The idea of forming a Yacht Club was first conceived by a group of charter members. To generate interest a sailing race was organized for August 1951. The wind did not attend, but many people did. Encouraged, the organizers arranged a meeting for November at the OK Landing United Church hall. With a good attendance it was quickly decided to form a yacht club, with Dr. Hugh Campbell Brown elected Commodore, Dr. Leon Causier Vice Commodore, Horace Gailbraith legal advisor, and Austin Collins as Secretary. Another thirty signed up as founding members, each contributing a few dollars, and June 23, 1953 the Vernon Yacht Club received its charter as a society.
Meanwhile, the hunt was on for a waterfront club site. Debris from the paddlewheel era resulted in depressed values for the affected water front properties and in 1955, with the assistance of Dr. Campbell Brown, the club purchased one lot with a small building and 50 feet of lake frontage, directly across the road from the doctor’s then new house. The Campbell Brown residence remains and the VYC is the only Okanagan yacht club to own its property.
Before boats could enter the water from this lot, heavy equipment on a barge was recruited to begin pulling the forest of pilings, the Commodore and two other club dignitaries wading out chest deep to set the choker cable. Unfortunately, all other members were out of town that week. A launch ramp was built in 1956 and served the public and the club for several years. The following year the first clubhouse opened, funded by members purchasing 15 year debentures at 7%. Built at water’s edge, the clubhouse had a stone fireplace and chimney and a verandah, which imitated a ship’s upper deck. The first Commodore’s Ball was held that year at the Allison Hotel ballroom and club records of the late 50s mention: many deadheads in the lake; midnight cruises on Charlie Holmes’ 50-ton float, “If you arrive late, stick around the launch ramp with your lights on and someone will come ashore to pick you up”, family cruises “with time for the children to swim before eating and have them home by 10:30 pm”; junior club formed; Ladies Auxiliary formed.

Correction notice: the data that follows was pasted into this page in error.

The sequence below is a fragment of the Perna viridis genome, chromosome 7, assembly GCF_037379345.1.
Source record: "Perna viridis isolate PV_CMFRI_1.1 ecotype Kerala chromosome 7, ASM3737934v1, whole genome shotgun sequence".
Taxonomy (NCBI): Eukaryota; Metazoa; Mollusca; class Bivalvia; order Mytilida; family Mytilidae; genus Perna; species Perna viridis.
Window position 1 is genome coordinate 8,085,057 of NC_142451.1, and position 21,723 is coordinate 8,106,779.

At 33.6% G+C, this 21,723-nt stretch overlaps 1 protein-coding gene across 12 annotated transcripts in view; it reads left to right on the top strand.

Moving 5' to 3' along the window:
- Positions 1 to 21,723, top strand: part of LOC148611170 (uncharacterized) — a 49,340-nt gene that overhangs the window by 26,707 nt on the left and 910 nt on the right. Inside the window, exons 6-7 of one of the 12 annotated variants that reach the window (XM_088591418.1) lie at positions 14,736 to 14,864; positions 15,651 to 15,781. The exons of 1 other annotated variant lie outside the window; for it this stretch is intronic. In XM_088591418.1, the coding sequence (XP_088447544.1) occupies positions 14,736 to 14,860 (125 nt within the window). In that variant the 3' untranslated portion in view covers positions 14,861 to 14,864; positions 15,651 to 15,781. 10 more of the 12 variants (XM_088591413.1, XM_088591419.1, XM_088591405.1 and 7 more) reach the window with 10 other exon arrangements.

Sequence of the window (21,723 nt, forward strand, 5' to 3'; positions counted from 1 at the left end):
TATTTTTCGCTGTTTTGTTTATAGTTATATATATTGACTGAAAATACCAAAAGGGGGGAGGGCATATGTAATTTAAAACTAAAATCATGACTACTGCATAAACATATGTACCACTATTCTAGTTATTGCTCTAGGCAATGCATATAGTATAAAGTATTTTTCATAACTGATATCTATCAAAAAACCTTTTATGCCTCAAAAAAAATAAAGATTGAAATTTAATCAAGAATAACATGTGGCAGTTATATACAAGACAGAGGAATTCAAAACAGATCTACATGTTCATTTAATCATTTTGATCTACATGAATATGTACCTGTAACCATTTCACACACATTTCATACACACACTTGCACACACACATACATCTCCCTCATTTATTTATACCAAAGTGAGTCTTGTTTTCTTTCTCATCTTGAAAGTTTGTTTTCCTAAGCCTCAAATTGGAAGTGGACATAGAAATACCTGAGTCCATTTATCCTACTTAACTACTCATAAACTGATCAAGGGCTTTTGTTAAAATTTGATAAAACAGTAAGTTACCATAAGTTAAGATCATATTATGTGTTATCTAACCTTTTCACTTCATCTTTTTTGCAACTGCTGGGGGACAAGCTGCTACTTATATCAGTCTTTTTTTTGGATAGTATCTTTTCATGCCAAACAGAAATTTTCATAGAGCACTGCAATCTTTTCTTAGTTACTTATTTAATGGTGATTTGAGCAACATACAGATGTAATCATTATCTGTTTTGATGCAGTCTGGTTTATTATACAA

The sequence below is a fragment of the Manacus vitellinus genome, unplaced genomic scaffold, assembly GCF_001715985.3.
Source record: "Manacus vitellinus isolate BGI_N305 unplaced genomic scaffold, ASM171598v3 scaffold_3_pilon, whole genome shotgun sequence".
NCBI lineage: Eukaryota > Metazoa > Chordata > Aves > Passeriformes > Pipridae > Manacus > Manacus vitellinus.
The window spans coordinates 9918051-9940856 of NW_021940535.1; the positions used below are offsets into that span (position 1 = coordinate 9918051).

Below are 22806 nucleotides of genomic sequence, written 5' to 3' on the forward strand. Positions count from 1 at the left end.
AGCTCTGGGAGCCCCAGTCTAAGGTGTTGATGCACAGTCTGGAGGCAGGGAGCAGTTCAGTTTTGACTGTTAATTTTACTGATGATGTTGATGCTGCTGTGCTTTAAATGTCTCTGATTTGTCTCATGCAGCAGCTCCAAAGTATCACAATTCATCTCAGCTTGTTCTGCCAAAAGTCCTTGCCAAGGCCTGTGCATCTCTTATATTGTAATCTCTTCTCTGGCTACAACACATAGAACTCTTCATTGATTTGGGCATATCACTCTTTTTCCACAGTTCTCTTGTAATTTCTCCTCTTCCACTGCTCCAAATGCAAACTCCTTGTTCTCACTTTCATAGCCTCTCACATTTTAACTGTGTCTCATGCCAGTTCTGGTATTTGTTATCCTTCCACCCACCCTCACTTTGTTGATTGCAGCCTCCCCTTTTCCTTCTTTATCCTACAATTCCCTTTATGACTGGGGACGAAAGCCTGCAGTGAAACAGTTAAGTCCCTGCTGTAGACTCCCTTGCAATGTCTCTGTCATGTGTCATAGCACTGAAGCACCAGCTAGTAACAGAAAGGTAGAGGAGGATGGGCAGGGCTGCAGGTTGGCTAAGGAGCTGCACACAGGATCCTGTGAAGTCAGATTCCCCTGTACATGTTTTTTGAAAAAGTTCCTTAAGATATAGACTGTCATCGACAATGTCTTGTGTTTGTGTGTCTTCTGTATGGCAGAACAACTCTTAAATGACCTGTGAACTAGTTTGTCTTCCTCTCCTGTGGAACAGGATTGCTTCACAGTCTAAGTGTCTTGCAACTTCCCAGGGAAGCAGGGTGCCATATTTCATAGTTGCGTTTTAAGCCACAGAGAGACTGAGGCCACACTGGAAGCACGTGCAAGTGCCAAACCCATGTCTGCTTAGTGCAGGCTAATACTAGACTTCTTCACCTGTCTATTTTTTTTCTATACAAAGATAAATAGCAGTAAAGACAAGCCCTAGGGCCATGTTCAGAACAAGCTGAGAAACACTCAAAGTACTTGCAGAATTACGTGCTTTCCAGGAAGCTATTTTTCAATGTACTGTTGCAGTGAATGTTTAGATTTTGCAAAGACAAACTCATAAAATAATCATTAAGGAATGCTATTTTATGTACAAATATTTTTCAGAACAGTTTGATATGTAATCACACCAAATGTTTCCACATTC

1959 saw the opening of the club’s federally funded breakwater and the member funded docks behind it. In June 1960, the treasurer was seen knocking his head on a wall, muttering, “annual dues, annual dues.” By July, payment of dues was reported as “gratifying.”
During the early 60s, the club held predicted log family cruises, hosted Girl Guides and the Spokane Outboard Club, assisted the Canadian Power Squadron to establish in the Okanagan, obtained a liquor license and assisted in having navigation lights installed at Rattlesnake and Cameron Points and at Grant/Whiskey Island.
Then on February 14, 1967 there came an opportunity in disguise; the clubhouse burnt to the ground. Within 48 hours there were plans to rebuild, bigger and better for the future, using non-combustible concrete blocks. With much hard work by members the new building opened October 22, 1967.
During the 1970s and annual fishing derby became popular, a world record 9lb 6oz Kokanee landed in 1988. Membership grew slowly, and by the early 1980s planning for an enlarged marina was underway. The waterfront lot to the west was purchased from a member and in 1987 work began on a major redesign and expansion of the marina. Members were assigned to highly organized work parties and slaved like the pyramid builders, the new marina opening in May 1988.
In 1989 the new marina became the sight of what was then the largest on water boat show in BC, organized by members and becoming an annual event.
During the 1990s the number of sailboats increased steadily, two more of the adjacent lots were purchased and a further expansion in 1998 added moorage and a floating breakwater. Photographs of that period compare with those of the preparations for D-Day as eight 50 ton concrete cassions were formed and poured in the parking lot prior to being floated into place.